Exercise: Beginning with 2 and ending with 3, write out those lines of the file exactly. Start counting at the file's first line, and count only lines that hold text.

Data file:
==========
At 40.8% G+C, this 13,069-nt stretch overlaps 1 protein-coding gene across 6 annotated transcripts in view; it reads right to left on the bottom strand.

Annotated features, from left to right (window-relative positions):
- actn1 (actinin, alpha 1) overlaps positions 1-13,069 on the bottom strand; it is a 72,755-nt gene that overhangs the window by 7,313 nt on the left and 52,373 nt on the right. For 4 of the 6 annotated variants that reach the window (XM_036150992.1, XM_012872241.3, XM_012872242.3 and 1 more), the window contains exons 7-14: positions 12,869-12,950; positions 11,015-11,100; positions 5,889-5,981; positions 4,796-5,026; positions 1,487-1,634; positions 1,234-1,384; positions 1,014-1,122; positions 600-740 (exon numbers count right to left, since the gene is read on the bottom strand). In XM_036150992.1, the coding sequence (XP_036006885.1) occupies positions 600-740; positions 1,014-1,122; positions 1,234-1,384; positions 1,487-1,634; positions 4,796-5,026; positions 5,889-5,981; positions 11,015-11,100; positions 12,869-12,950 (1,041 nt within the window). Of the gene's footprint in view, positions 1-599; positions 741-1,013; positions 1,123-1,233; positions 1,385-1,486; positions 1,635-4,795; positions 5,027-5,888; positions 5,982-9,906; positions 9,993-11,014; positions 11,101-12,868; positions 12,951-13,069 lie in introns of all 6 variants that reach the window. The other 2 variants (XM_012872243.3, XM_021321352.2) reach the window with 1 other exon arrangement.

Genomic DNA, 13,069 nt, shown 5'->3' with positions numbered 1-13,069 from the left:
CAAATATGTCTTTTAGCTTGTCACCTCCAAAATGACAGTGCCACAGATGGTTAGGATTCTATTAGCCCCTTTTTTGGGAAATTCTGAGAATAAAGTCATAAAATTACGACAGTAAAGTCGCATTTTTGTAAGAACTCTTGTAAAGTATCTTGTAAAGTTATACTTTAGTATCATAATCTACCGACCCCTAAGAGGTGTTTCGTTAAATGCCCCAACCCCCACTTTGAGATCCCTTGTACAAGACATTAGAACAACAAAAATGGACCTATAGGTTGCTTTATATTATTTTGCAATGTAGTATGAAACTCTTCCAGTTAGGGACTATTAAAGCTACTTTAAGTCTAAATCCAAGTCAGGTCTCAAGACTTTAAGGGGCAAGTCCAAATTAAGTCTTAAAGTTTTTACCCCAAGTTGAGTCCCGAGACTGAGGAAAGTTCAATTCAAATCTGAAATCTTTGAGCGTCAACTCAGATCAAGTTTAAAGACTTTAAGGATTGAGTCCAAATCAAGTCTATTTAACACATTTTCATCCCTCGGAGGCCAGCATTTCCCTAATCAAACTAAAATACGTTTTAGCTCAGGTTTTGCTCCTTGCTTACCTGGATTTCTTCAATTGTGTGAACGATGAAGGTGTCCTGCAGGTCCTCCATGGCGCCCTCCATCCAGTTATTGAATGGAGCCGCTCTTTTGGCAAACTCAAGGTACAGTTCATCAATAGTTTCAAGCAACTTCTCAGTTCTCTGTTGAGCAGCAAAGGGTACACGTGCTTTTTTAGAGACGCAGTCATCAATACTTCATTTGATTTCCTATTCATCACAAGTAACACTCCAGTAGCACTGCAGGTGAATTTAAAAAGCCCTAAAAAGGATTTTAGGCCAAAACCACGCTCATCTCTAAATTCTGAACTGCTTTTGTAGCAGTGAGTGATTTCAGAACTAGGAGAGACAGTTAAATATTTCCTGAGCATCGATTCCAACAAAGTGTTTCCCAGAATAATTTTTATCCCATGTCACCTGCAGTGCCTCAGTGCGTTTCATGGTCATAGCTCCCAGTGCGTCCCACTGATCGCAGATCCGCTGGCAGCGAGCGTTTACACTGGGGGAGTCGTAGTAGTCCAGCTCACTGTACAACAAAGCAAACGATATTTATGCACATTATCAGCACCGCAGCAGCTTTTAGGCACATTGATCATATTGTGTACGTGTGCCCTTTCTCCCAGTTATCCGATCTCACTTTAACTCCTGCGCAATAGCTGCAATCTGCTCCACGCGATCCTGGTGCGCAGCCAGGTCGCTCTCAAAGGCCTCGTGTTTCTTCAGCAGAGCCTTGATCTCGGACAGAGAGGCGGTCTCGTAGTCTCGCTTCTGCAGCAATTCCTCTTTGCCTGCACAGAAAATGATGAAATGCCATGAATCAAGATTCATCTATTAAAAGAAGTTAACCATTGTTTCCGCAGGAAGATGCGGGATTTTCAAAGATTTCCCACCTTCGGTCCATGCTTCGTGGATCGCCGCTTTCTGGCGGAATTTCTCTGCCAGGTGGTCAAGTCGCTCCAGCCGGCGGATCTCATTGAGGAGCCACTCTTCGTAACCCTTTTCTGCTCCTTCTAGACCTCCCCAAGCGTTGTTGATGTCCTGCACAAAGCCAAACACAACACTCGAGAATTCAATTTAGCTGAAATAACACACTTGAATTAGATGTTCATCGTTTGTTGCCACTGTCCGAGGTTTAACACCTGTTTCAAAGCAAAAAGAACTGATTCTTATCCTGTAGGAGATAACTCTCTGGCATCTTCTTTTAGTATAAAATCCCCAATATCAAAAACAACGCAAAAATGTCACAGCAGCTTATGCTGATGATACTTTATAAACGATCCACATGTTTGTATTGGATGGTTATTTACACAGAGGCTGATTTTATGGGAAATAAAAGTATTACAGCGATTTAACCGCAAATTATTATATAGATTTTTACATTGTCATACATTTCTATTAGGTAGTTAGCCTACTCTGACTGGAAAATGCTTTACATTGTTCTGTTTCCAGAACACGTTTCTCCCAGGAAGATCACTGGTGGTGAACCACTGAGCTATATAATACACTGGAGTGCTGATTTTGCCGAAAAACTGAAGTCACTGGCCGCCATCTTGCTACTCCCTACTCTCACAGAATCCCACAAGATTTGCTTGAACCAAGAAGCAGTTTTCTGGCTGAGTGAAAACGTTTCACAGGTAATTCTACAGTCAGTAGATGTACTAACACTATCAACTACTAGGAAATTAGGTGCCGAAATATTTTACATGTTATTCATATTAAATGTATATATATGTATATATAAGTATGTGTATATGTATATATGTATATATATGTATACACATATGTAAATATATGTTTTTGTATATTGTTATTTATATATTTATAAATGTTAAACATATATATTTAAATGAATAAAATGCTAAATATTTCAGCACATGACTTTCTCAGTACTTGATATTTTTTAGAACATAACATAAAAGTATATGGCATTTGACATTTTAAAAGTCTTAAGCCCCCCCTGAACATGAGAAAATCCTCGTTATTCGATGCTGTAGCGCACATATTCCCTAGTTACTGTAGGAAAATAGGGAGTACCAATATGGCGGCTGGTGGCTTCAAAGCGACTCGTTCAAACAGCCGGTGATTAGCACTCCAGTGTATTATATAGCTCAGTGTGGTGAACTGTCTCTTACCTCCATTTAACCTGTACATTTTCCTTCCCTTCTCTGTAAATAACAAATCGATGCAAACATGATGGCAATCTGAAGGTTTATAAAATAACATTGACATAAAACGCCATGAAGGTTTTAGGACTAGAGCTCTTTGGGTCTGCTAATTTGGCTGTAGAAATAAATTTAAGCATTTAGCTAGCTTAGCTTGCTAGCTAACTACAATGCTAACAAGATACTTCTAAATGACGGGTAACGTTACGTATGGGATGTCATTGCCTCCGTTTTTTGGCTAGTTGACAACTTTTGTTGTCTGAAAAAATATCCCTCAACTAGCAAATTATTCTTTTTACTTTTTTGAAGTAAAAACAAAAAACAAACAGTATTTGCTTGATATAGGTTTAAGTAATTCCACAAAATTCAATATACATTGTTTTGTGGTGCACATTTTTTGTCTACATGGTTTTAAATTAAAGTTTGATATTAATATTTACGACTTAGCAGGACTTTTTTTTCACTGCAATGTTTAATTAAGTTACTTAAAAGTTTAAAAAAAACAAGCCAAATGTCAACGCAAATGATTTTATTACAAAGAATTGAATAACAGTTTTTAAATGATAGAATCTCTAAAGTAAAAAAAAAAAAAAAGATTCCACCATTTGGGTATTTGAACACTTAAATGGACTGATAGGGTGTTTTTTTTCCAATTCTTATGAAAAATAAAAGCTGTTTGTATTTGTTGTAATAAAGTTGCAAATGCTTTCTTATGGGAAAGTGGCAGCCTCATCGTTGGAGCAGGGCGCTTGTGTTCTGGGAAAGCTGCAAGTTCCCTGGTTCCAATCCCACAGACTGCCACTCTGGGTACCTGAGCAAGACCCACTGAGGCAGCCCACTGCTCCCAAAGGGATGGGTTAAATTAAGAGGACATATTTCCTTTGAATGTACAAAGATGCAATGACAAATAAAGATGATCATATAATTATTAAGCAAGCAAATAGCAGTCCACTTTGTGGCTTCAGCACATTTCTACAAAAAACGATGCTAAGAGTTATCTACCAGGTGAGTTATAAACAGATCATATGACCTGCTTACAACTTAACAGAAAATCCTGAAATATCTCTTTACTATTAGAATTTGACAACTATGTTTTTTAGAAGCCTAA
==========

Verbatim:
Annotated features, from left to right (window-relative positions):
- actn1 (actinin, alpha 1) overlaps positions 1-13,069 on the bottom strand; it is a 72,755-nt gene that overhangs the window by 7,313 nt on the left and 52,373 nt on the right. For 4 of the 6 annotated variants that reach the window (XM_036150992.1, XM_012872241.3, XM_012872242.3 and 1 more), the window contains exons 7-14: positions 12,869-12,950; positions 11,015-11,100; positions 5,889-5,981; positions 4,796-5,026; positions 1,487-1,634; positions 1,234-1,384; positions 1,014-1,122; positions 600-740 (exon numbers count right to left, since the gene is read on the bottom strand). In XM_036150992.1, the coding sequence (XP_036006885.1) occupies positions 600-740; positions 1,014-1,122; positions 1,234-1,384; positions 1,487-1,634; positions 4,796-5,026; positions 5,889-5,981; positions 11,015-11,100; positions 12,869-12,950 (1,041 nt within the window). Of the gene's footprint in view, positions 1-599; positions 741-1,013; positions 1,123-1,233; positions 1,385-1,486; positions 1,635-4,795; positions 5,027-5,888; positions 5,982-9,906; positions 9,993-11,014; positions 11,101-12,868; positions 12,951-13,069 lie in introns of all 6 variants that reach the window. The other 2 variants (XM_012872243.3, XM_021321352.2) reach the window with 1 other exon arrangement.